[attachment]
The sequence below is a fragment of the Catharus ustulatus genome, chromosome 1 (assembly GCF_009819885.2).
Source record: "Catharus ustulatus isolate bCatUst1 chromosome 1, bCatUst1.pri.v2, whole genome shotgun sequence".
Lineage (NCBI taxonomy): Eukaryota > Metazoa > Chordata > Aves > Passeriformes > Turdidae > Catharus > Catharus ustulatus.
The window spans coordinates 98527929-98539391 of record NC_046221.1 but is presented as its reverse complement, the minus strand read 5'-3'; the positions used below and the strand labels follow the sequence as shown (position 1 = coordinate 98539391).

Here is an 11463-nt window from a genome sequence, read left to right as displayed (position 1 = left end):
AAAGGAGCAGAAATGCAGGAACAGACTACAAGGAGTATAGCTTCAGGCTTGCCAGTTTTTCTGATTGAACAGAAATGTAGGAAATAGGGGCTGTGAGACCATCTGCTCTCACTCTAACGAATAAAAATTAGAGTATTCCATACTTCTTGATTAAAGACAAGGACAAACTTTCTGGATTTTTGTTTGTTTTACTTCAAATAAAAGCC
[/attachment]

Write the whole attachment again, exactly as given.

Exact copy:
The sequence below is a fragment of the Catharus ustulatus genome, chromosome 1 (assembly GCF_009819885.2).
Source record: "Catharus ustulatus isolate bCatUst1 chromosome 1, bCatUst1.pri.v2, whole genome shotgun sequence".
Lineage (NCBI taxonomy): Eukaryota > Metazoa > Chordata > Aves > Passeriformes > Turdidae > Catharus > Catharus ustulatus.
The window spans coordinates 98527929-98539391 of record NC_046221.1 but is presented as its reverse complement, the minus strand read 5'-3'; the positions used below and the strand labels follow the sequence as shown (position 1 = coordinate 98539391).

Here is an 11463-nt window from a genome sequence, read left to right as displayed (position 1 = left end):
AAAGGAGCAGAAATGCAGGAACAGACTACAAGGAGTATAGCTTCAGGCTTGCCAGTTTTTCTGATTGAACAGAAATGTAGGAAATAGGGGCTGTGAGACCATCTGCTCTCACTCTAACGAATAAAAATTAGAGTATTCCATACTTCTTGATTAAAGACAAGGACAAACTTTCTGGATTTTTGTTTGTTTTACTTCAAATAAAAGCC